For Some Kids, Distance Learning Is Rough. For Others It's Excruciating

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Jay Gupta says his twins, Anakin and Kenley, have struggled with loneliness during the pandemic, but the isolation has been much more acute for his daughter.  (Beth LaBerge/KQED)

As a toddler, Kenley Gupta stopped speaking after her mom died. Over the years, she recovered from the anxiety disorder, called mutism, but in March went silent again, at the age of 8.

The mood change occurred soon after her school shut down.

Normally a social butterfly and a good student, after the pandemic forced the school to adopt full-time distance learning, Kenley often crumpled into a ball and hid under her blanket, clutching Green Guy, her favorite stuffed animal. Most of the time she refused to talk. The few words she did utter were expressed in her stuffy’s cartoon voice.

Instead of logging onto Zoom for classes, she spent much of the day gaming, glued to a hot pink iPad. She also stopped drawing and started to eat more.

“There was a kind of almost compulsive snacking that I had never seen before,” said Jay Gupta, Kenley’s dad.

Kenley said she was "really shocked" when her school closed.

"I was really sad I couldn’t see my friends,” she explained.

As a single dad, Jay is struggling, too. He's trying to juggle his job as a philosophy professor and keep Kenley’s twin brother, Anakin, on track as well. Anakin despises distance learning as much as his sister does.

“I much prefer real school because I’m an energy boy,” he said. “Home school, I just sit on the couch and say blaah.”

Though Anakin’s mental health hasn’t declined during the lockdown, the 8-year-old did fall behind in his school work as the months passed.

“I really felt like I was out at sea,” said his father. “At some point, I gave up.”


Alarming Trends

Even before the coronavirus hit, mental health problems like depression and anxiety were on the rise in children from ages 6 to 17, according to the Centers for Disease Control and Prevention. Research shows social isolation can make these symptoms worse.

On stressful days Kenley and Anakin Gupta jump on their trampoline at their home in Oakland.
On stressful days, Kenley and Anakin Gupta jump on their trampoline at their home in Oakland. (Beth LaBerge)

Currently there’s little hard data about how the pandemic is affecting children’s mental health, mostly because the outbreak is still unfolding and research takes time. The little that scientists have measured is worrisome.

A national survey conducted in late April and early May of 3,300 high school students found nearly a third reporting they were unhappy and depressed "much more than usual" in the past month. Almost 51% said they felt a lot more uncertainty about the future as well.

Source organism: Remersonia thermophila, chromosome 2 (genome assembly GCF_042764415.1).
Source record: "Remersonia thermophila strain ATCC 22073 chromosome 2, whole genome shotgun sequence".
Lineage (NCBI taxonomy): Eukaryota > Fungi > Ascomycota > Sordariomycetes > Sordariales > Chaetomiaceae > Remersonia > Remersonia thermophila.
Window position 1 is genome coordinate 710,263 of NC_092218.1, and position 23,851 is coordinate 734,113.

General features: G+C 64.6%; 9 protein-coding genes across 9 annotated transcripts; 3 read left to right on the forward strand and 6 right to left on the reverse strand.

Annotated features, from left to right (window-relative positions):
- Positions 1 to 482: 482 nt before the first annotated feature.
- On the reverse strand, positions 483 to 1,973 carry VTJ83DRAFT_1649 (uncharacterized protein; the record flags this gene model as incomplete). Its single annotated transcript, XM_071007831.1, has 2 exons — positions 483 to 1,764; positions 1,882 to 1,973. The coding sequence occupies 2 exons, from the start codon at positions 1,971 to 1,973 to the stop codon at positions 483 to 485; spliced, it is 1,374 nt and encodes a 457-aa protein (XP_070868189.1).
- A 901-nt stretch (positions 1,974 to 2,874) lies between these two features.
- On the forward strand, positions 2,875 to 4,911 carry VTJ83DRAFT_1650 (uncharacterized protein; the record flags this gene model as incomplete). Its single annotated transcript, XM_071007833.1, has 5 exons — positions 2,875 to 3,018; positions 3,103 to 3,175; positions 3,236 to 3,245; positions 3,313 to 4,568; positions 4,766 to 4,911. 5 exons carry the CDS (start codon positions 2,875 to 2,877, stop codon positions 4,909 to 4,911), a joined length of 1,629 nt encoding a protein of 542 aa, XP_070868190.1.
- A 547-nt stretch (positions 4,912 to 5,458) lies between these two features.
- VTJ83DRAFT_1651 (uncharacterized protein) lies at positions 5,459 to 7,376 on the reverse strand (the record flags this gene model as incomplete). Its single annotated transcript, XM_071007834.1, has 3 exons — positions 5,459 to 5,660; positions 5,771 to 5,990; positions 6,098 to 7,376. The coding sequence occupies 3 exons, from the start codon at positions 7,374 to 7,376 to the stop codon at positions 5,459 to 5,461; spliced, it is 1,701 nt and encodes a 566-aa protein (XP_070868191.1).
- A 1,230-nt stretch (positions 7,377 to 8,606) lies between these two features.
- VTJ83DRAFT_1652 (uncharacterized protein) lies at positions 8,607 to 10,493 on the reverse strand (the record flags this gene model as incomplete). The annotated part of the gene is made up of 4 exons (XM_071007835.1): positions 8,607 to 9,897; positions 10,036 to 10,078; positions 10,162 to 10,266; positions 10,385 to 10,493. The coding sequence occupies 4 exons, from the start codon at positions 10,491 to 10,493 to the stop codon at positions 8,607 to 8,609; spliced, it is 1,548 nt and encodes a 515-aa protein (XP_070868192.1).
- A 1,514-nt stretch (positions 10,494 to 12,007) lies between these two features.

Overseas, in a survey of 1,143 parents measuring the effects of the lockdowns in Italy and Spain, nearly 86% reported changes in their children such as difficulty concentrating and spending more time online and asleep, and less time engaging in physical activity. A study of 2,330 schoolchildren in China after a month of sheltering in place reported that anxiety more than doubled the rates found in previous surveys of the age group.

There's plenty of anecdotal evidence, at least, to corroborate these findings.

“We see high levels of anxiety,” said Saun-Toy Trotter, a psychotherapist at UCSF Benioff Children's Hospital in Oakland. “High levels of depression.”

Her school based clinic recorded more youth suicide attempts in the first four weeks of the pandemic than it did in the entire previous year, she says.

“They’re giving up hope,” Trotter said. “There's nowhere to go. There's nothing to do. There's nothing to connect with. There’s just deflatedness.”

Trotter advises parents to check in often with their kids, listen closely and set routines. And to remember self-care.

“Give yourself as much permission as possible to relax,” she said. “Rest. Reset. Restore.”

Schools and community organizations are also learning how to support students through virtual events, telehealth sessions and socially distanced activities. Trotter cites the working farm at Castlemont High School in Oakland.

“There are students who garden there three days a week growing kiwis and red peppers," she said.

She quoted one teen who was looking on the bright side. "‘If it weren’t for COVID, I wouldn’t be sticking my hands in the dirt for the first time,'” she said.

Finding Resilience

The Gupta family turned a corner over the summer when the twins enrolled in a daily outdoor camp. Within weeks Kenley rebounded and was back to her old self.

“It is notable that her mood took a 180,” Jay said. “She’s a different person.”

The increased social interaction paved the way for a soft landing when the twins returned to distance learning in the fall. An art therapist recently inspired Kenley to start sketching again.

She still sulks, battling a kind of internal silent storm, but her father is discovering new ways to help her cope. If someone in the family sits next to Kenley during Zoom classes, she pays closer attention, for instance. Just the simple presence of someone familiar keeps her anchored.

Jay looks forward to the day when Kenley is supported by her teachers in person again.

"I'm all for opening the schools," he said, as long as its done safely.